Sabourin on target about tax support
A May 25, Page 24 story, ``Advocates need to widen recycling appeal,'' quotes Dennis Sabourin as saying ``governments need to stop looking for recycling collection to pay for itself and treat it as a tax-supported service, like garbage disposal or the fire department.''
Good on him! If you want to play ... you gotta pay.
Chapel Hill, N.C.
FTC story one-sided, recycling official says
The May 4, Page 5 article ``FTC cracks down on resin code placement,'' explaining recent changes to the Federal Trade Commission's Green Guides, only presented the plastic industry's pleasure with the continued exemption of the Society of the Plastics Industry Inc.'s plastic resin code from misleading environmental labeling rules.
The report failed to say anything about the recycling managers across the country who are furious that such misleading advertising is allowed to continue.
The use of the SPI chasing arrows system is the single-largest headache to residential recycling.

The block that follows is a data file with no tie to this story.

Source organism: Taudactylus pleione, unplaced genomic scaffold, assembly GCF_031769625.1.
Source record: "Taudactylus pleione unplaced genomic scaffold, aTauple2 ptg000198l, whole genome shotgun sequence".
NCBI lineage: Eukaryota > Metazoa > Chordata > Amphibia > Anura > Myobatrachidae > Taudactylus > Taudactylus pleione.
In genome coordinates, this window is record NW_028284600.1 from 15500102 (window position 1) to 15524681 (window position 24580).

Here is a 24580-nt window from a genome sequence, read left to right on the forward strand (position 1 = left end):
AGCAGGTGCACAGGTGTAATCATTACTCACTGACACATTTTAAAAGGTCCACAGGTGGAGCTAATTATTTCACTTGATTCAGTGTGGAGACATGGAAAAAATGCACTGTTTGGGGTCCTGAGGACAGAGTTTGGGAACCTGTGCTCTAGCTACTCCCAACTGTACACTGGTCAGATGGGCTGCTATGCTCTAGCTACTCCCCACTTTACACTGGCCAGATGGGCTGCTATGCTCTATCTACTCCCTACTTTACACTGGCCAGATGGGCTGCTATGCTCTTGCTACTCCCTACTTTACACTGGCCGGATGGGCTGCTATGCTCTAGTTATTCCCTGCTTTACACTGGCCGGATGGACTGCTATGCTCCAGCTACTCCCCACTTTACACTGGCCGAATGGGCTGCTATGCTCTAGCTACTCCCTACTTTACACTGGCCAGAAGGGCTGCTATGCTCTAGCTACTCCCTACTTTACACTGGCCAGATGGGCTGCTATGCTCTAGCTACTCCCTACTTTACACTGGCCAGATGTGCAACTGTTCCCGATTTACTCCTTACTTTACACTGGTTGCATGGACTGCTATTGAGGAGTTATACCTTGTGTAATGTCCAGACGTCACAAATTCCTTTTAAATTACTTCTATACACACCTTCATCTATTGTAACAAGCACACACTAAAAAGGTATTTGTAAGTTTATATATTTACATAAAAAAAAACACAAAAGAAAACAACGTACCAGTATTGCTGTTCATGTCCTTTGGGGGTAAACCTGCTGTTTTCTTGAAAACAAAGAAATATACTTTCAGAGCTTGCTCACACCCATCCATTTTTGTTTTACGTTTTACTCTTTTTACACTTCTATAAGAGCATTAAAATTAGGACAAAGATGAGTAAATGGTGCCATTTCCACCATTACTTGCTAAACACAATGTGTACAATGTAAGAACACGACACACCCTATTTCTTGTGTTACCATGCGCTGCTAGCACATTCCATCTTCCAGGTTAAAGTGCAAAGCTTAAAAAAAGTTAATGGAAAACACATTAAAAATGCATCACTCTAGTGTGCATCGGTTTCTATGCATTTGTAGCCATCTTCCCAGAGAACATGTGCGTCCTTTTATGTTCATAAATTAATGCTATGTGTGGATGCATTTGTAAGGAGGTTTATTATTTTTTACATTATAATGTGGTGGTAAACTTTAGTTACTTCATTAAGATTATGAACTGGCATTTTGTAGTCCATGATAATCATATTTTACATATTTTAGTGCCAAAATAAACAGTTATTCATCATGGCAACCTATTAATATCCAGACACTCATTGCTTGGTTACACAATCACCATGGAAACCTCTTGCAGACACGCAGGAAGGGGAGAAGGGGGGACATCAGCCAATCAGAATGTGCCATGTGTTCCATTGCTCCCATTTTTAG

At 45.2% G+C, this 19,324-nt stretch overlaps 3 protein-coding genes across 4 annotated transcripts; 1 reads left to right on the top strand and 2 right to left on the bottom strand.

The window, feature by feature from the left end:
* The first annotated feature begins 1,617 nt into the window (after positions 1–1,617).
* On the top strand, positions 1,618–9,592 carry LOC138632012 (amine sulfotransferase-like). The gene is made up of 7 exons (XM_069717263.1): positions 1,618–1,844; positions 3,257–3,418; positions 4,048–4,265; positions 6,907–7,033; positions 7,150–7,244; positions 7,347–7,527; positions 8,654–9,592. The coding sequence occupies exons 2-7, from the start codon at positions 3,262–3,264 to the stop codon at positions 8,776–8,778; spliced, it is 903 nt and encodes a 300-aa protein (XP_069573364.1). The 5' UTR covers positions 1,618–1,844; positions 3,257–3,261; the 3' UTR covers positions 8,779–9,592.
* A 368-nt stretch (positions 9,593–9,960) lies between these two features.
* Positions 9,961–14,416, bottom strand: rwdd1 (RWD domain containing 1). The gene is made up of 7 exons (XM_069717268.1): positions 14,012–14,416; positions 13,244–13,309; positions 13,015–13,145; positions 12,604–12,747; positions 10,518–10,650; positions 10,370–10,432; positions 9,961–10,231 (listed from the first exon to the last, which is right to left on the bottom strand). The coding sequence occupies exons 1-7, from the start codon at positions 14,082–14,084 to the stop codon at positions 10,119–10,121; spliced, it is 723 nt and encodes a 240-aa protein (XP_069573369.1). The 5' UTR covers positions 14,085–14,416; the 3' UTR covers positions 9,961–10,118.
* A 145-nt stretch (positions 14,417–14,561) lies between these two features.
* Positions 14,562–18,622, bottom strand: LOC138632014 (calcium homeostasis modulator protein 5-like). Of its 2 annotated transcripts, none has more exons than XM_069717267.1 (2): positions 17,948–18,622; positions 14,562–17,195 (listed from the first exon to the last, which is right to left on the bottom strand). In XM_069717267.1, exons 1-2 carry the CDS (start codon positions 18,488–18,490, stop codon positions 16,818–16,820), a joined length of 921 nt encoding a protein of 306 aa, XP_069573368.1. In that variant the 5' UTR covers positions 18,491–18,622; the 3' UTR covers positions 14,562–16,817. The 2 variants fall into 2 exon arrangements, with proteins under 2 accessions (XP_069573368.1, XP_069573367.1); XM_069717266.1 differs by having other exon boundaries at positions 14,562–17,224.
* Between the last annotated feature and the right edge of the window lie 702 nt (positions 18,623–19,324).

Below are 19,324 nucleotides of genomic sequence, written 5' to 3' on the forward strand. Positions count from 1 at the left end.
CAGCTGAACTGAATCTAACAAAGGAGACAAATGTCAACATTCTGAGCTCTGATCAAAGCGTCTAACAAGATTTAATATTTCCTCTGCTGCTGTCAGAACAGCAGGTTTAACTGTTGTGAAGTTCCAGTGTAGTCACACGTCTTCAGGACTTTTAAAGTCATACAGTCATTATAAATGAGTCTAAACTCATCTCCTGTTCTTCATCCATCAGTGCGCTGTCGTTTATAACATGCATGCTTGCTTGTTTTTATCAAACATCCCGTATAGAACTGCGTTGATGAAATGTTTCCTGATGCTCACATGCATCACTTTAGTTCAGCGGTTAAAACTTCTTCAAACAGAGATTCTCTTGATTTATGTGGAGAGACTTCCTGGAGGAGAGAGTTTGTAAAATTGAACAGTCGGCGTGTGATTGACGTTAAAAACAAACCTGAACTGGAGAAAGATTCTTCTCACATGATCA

Conveying the message that its continued use is a ``victory'' for recycling was upsetting to many of us who put a great deal of effort into changing this exemption.
Smaller companies deliver advantages
I enjoyed Joseph Pryweller's commentary May 18 on the role of smaller processing companies in the automotive industry.
Obviously, I agree with your observations about the ability of smaller, more agile firms to react faster and better than some mega-companies that have become not only bigger, but also slower. Your Perspective was refreshing, considering all the articles reporting on industry consolidation, i.e. ``the big getting bigger'' through acquisitions and mergers.
As you probably know, the sheet industry has been witnessing similar trends and scenarios, as reported in a Sept. 15 Plastics News review of the sheet industry, in which one large-company executive said:
``The day of the smaller custom sheet extruder is fast waning. A small regional house will have a tough time competing. ... Big, well-managed companies will continue to grow, and others will merge or sell.''
A little annoying and a bit arrogant, I thought, but it brought to mind Mark Twain's famous remark: ``The report of my death was an exaggeration.''
Witt Plastics Inc.